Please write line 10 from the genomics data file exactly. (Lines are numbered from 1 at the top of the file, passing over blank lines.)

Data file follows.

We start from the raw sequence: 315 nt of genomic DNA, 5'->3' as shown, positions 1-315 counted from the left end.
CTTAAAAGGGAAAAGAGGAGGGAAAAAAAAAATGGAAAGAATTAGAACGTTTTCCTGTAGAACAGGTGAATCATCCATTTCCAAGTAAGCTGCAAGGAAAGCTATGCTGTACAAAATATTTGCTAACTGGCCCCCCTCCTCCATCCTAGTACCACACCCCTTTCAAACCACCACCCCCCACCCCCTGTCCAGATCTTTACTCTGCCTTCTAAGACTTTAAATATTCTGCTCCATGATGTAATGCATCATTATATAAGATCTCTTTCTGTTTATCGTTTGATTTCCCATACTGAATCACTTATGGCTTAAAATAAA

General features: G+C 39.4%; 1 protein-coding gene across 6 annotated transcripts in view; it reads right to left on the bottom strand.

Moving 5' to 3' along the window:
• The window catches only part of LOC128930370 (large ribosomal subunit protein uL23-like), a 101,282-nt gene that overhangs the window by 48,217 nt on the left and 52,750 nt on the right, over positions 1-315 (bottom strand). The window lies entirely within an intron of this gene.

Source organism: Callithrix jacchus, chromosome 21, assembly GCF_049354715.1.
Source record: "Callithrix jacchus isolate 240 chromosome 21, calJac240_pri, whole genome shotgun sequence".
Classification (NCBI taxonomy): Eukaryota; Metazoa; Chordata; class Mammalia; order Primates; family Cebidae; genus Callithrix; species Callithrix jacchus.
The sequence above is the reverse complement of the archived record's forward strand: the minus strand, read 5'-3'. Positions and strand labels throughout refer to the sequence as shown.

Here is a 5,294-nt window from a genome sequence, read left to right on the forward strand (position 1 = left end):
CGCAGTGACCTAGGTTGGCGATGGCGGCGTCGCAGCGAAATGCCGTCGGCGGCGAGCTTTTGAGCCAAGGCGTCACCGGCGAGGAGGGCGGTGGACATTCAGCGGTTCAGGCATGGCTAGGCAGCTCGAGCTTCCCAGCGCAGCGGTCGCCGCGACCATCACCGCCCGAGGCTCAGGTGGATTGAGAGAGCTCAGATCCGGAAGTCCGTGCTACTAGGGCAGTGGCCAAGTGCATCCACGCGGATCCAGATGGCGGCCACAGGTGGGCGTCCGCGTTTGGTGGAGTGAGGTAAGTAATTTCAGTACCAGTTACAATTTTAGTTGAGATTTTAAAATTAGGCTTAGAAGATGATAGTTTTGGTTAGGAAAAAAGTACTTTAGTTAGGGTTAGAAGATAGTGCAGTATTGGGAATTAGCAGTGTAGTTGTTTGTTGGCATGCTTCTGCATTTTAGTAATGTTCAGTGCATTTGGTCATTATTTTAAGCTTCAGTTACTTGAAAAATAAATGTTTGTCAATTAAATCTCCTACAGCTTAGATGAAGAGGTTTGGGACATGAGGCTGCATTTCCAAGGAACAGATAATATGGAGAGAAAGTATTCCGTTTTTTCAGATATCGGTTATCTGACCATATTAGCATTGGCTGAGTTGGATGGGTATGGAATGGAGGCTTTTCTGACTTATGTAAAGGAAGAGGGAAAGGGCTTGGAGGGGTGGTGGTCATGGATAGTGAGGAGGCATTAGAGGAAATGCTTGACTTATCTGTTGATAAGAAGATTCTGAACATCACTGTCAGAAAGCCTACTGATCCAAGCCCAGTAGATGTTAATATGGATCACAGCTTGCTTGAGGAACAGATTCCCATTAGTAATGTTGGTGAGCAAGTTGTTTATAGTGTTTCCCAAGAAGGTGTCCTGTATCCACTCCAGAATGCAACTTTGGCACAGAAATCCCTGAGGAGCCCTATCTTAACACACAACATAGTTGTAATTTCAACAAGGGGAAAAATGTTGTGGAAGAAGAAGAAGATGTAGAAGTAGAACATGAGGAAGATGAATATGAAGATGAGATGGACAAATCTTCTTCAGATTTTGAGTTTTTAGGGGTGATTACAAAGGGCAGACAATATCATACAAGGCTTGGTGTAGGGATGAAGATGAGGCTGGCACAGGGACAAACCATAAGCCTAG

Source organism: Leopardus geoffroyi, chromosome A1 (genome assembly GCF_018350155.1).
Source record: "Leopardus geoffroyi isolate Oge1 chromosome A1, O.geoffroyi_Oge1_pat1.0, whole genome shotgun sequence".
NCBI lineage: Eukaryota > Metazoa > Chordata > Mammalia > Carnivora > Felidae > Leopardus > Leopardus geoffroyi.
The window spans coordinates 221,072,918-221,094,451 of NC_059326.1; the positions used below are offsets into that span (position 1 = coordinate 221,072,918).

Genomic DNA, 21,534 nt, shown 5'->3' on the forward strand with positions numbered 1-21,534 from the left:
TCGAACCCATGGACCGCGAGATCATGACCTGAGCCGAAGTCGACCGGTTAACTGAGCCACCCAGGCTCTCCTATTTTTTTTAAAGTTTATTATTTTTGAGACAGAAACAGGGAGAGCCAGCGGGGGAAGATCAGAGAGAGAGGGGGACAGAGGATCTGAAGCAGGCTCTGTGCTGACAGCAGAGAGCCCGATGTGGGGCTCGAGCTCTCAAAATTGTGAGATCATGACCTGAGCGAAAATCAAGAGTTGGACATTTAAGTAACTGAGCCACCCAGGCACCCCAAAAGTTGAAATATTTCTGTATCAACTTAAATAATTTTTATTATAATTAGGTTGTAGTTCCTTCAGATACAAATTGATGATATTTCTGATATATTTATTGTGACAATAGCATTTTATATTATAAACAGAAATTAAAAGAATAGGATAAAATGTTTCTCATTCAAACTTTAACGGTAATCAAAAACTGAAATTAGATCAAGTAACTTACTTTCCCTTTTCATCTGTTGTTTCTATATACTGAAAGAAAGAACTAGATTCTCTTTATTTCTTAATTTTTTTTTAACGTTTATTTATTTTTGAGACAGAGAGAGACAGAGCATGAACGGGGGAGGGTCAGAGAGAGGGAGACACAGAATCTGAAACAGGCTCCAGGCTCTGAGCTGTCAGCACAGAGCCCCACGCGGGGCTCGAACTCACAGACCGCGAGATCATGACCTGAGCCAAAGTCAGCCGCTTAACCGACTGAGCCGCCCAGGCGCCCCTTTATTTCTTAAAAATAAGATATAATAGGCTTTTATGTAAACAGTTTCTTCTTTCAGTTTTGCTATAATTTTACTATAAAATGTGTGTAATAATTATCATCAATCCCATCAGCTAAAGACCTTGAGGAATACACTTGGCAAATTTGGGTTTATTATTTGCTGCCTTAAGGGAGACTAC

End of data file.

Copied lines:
Here is a 5,294-nt window from a genome sequence, read left to right on the forward strand (position 1 = left end):